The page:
Gallery: The Bill & Melinda Gates Foundation is the Largest LEED Platin...

Water efficient plumbing fixtures and the use of rainwater reduce the campus's potable water use by nearly 80 percent and eliminate all polluted rainwater runoff.
Water efficient plumbing fixtures and the use of rainwater reduce the campus's potable water use by nearly 80 percent and eliminate all polluted rainwater runoff.

The new campus occupies a site located in downtown Seattle across the street from the Space Needle. Formerly an asphalt parking lot, the site was restored with more than 40 percent of it turned into 2 acres of living roofs and native landscaping around the buildings. “The project started seven years ago with the initial target of LEED Silver, in support of the City of Seattle’s green building mandate,” said Margaret Montgomery, principal and lead sustainable designer at NBBJ. “Our main goal was to design the right building for the foundation staff and surrounding community. It just so happened that the best solutions were also the greenest.”

To achieve LEED Platinum, the Foundation and its design team worked diligently to incorporate a number of sustainable strategies into the project. Reduced energy usage was achieved by installing energy efficient mechanical systems and lighting, along with occupancy and daylighting sensors, use of natural ventilation and high performance glazing. A 750-thousand gallon water storage system minimizes energy used to cool buildings by chilling stored water at night for recirculation during the day. Additionally, 47 evacuated tube solar collectors on the roof provide hot water to the campus, reducing the energy use by 30% and saving 4,750 therms of natural gas every year. In total, the energy efficiency strategies reduce energy use by 40% and the upfront investment will pay for itself in 30 years.

Water conservation was also a top priority in order to protect the local watershed from further depletion and pollution. The two-acres of living roofs absorb and collect most of the rainwater runoff and the remainder is directed via the hardscaping and landscaping into the underground one-million gallon cistern. Water efficient plumbing fixtures and the use of rainwater reduce the campus’ potable water use by nearly 80 percent and eliminate all polluted rainwater runoff.

Recycled content materials and recycling efforts during construction also led to big payoffs for the campus. There was a concerted effort to source materials locally and hire contractors from the area to boost the local economy. “A sustainable campus was a natural result of the foundation’s overall philosophy, keeping in line with our values to be a good steward and be a positive addition to the neighborhood and the environment,” said Martha Choe, chief administrative officer for the Bill & Melinda Gates Foundation. “We share this award with our many project partners – who all shared a common goal to build the right building for foundation staff to do their best work.”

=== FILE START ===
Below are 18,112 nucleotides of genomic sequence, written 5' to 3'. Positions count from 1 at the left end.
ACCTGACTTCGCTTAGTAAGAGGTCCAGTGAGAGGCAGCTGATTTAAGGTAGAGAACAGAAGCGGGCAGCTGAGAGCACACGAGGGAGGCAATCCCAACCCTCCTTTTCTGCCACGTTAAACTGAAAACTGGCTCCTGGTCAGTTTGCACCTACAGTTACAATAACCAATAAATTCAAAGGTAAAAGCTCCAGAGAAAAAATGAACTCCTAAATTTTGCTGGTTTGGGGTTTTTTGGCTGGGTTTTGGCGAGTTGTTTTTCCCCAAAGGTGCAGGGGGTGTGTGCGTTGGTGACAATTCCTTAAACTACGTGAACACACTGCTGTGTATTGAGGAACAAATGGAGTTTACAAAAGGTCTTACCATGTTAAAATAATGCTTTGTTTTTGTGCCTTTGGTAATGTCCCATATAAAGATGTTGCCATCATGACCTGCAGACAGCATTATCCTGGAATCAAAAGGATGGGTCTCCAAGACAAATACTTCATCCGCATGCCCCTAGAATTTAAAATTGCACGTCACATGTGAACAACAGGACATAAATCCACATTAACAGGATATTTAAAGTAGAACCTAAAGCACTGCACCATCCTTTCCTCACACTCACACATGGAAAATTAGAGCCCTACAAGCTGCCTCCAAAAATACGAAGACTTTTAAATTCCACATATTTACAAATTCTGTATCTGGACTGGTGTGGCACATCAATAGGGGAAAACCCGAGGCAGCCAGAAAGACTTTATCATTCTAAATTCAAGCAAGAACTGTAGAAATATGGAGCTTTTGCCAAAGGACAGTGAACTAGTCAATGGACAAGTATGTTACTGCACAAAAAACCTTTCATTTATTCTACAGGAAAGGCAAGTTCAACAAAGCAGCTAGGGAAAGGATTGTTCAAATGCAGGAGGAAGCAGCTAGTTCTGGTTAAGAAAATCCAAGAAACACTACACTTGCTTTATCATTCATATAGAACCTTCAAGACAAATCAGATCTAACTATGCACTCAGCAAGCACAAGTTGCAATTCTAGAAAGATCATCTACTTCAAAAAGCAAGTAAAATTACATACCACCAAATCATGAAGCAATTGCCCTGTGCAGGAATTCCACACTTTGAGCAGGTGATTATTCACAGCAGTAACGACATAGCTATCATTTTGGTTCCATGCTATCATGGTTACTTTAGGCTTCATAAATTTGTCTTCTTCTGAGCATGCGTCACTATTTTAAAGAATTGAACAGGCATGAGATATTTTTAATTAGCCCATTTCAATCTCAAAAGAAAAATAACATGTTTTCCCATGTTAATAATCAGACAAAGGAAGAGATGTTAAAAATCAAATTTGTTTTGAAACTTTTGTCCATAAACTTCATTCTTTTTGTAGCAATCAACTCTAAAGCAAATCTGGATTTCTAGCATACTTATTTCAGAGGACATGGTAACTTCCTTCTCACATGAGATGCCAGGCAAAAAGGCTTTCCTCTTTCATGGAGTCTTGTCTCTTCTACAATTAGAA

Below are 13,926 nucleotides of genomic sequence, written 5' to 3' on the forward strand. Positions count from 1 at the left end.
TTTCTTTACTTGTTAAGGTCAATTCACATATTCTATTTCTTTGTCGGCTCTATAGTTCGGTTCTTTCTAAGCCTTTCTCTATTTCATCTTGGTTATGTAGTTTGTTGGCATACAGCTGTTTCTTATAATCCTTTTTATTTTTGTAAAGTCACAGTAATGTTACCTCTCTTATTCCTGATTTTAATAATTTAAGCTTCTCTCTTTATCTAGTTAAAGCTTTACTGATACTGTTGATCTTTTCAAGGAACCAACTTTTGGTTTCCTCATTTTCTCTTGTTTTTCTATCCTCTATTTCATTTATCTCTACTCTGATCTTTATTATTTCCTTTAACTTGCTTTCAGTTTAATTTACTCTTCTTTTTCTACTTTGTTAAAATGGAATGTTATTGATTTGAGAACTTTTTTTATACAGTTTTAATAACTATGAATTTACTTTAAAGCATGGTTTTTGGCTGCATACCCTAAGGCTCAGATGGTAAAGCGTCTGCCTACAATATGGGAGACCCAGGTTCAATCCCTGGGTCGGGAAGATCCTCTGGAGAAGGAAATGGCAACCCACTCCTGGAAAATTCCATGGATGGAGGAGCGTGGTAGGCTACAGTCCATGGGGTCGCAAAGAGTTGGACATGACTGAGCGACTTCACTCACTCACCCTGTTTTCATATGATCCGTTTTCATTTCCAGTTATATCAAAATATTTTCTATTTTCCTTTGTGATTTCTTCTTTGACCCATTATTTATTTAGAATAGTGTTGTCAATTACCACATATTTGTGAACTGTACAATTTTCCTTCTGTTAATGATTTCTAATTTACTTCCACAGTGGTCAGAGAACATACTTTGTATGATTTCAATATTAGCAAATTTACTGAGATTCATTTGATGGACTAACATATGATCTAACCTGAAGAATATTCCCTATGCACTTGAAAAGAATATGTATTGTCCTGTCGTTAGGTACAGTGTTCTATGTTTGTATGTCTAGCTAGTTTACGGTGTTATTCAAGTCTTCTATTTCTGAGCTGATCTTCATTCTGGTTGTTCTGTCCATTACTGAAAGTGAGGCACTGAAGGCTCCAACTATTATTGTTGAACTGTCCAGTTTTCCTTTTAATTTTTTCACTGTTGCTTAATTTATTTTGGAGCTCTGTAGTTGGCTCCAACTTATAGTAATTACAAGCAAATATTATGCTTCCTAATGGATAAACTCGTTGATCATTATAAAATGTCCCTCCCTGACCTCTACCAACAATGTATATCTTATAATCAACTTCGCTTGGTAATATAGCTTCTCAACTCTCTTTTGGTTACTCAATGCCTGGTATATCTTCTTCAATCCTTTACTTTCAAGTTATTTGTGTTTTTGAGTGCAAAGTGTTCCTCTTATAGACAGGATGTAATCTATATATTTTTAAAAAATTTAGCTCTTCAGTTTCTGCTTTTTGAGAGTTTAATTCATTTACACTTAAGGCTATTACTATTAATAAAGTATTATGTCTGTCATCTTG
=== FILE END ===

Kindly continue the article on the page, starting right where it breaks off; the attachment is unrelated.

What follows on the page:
+ Bill & Melinda Gates Foundation

Images ©Benjamin Benschneider, Timothy Hursley, Sean Airhart/NBBJ, Studio 216, Sellen Construction courtesy of NBBJ


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  1. dwcoop December 16, 2011 at 12:06 pm

    I should no longer be surprised that some people seem so angry that they find fault with everything — even organizations whose sole purpose is to help other people. Maybe that’s it. Maybe lazy reader is upset because the Gates Foundation isn’t helping them, it’s helping others.

    The building itself is designed to significantly reduce the use of energy. It is a model for other organizations, including profit, non-profit — and government. It demonstrates that significant reduction of energy and alternative sources of energy is possible. And, in a world that continues to use coal and oil, that is important.

  2. jkwonsolo October 9, 2011 at 1:02 pm

    is it just me or does it seem like almost every LEED certified building features massive glass facades? does that score them points for passive solar heating or something?? or are the all like quadruple glazed?? what’s the deal?!

  3. lazyreader October 7, 2011 at 12:38 pm

    Why does this foundation require a huge half-million square foot building. What precisley do they do. The Gates Millennium Scholars fund, according to its official website, only provides scholarships to African American, Indian/Alaska Native, Asian, Pacific-Islander American or Hispanic-American applicants. An article published in the Los Angeles Times on November 1, 1999, criticized the program for its exclusion of Caucasians. The foundation invests the assets that it has not yet distributed, with the exclusive goal of maximizing the return on investment. As a result, its investments include companies that have been criticized for worsening poverty in the same developing countries where the Foundation is attempting to relieve it. Why not just rent an existing building for the foundation instead of spending millions on new construction.

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